The 11th U.S. Circuit Court of Appeals in downtown Atlanta. BOB ANDRES /BANDRES@AJC.COM
Photo: The Atlanta Journal-Constitution
Photo: The Atlanta Journal-Constitution

Trump gets another seat to fill on influential Atlanta appeals court

President Donald Trump has a new seat to fill on the influential federal appeals court in Atlanta.

This week, Judge Gerald Tjoflat, the longest-serving active federal appeals court judge in U.S. history, told the president he’s ready to take senior status. Tjoflat will become a senior judge, with a reduced caseload, when his successor is confirmed by the Senate and sworn into office.

“One of these days the old engine is going to quit,” a chuckling Tjoflat said in a telephone interview from his chambers in Jacksonville, Fla. “It’s time.”

As for his many decades on the bench, the 89-year-old Tjoflat said, “I’ve absolutely loved it.”

Tjoflat has presided as a judge for more than 50 years, first on the state court and U.S. District Court benches in Florida. President Gerald Ford then nominated Tjoflat to the appellate court bench, where he began serving in December 1975.

Judge Gerald Tjoflat, the longest-serving federal appellate judge in U.S. history. (AJC file photo)
Photo: The Atlanta Journal-Constitution

That was six years before the appeals court split into two separate circuits. The 11th U.S. Circuit Court of Appeals is now headquartered in Atlanta. The other appeals court is in New Orleans.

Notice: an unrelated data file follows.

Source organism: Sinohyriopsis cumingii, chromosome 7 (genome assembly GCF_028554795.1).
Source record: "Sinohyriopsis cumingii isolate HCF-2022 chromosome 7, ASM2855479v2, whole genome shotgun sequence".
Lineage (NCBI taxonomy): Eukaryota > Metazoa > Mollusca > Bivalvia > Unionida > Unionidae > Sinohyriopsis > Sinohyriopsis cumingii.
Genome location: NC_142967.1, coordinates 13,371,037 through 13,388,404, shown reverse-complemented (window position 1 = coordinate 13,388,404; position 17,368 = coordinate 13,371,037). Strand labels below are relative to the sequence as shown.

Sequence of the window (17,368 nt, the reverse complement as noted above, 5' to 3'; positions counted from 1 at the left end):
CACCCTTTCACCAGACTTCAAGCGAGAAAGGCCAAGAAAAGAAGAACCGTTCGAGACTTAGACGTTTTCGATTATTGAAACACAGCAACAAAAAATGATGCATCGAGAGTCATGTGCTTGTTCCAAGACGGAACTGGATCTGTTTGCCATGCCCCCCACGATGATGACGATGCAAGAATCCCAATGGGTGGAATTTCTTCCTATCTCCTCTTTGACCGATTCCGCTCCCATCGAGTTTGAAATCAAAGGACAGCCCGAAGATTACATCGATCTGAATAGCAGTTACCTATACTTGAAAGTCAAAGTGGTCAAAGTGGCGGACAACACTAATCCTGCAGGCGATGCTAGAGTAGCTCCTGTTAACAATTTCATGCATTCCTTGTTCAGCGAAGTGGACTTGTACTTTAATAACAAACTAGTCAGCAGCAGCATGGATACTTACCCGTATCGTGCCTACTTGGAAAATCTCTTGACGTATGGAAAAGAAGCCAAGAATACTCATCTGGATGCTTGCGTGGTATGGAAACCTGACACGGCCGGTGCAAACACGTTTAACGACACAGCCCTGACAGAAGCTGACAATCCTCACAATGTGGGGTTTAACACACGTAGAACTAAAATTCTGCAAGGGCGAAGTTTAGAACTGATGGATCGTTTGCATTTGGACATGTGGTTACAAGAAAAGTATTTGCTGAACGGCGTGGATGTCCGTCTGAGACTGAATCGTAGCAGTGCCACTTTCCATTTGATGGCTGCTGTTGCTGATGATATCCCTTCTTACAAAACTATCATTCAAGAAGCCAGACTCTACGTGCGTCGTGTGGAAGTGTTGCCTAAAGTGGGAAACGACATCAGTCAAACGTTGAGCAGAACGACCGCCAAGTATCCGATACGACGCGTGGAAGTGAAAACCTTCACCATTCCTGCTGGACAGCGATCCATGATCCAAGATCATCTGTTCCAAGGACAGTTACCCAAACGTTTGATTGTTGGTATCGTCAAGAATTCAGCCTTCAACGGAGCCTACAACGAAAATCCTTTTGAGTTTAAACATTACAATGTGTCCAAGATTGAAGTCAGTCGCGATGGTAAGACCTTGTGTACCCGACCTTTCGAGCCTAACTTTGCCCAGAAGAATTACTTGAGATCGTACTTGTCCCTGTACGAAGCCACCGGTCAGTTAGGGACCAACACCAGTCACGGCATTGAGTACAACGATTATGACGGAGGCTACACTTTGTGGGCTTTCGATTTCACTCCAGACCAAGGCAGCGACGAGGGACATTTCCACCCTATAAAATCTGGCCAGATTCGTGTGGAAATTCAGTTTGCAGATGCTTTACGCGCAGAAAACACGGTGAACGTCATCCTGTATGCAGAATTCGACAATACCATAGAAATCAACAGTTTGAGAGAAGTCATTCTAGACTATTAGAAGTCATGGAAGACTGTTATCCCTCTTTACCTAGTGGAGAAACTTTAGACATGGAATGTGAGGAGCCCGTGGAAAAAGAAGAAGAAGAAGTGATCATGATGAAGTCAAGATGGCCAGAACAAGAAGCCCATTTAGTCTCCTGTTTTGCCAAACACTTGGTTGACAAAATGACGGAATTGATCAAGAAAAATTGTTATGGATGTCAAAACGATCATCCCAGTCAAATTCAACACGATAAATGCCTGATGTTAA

This will be Trump’s fourth seat to fill on the 11th Circuit, which is allotted 12 judges and decides cases out of Georgia, Florida and Alabama.

Judge Britt Grant, when she served as a justice on the Georgia Supreme Court in 2017. (DAVID BARNES / DAVID.BARNES@AJC.COM)
Photo: The Atlanta Journal-Constitution

So far, Trump has filled two Georgia seats with former Georgia Supreme Court Justice Britt Grant and former Georgia Court of Appeals Judge Elizabeth Branch. Trump filled an Alabama seat with former state Solicitor General Kevin Newsom.

Judge Elizabeth Branch, during her Senate confirmation hearing. (AJC file photo)
Photo: The Atlanta Journal-Constitution

The 11th Circuit sets precedents in the tri-state circuit on some of the contentious issues of the day, such as abortion, immigration, the death penalty, gay rights and voting rights.

The court is considered one of the nation’s most conservative when deciding cases on discrimination and harassment in the workplace. Its precedents have made it extremely difficult for plaintiffs to prevail in hostile work environment claims, so much so that most of the accusations get dismissed before they go to trial.

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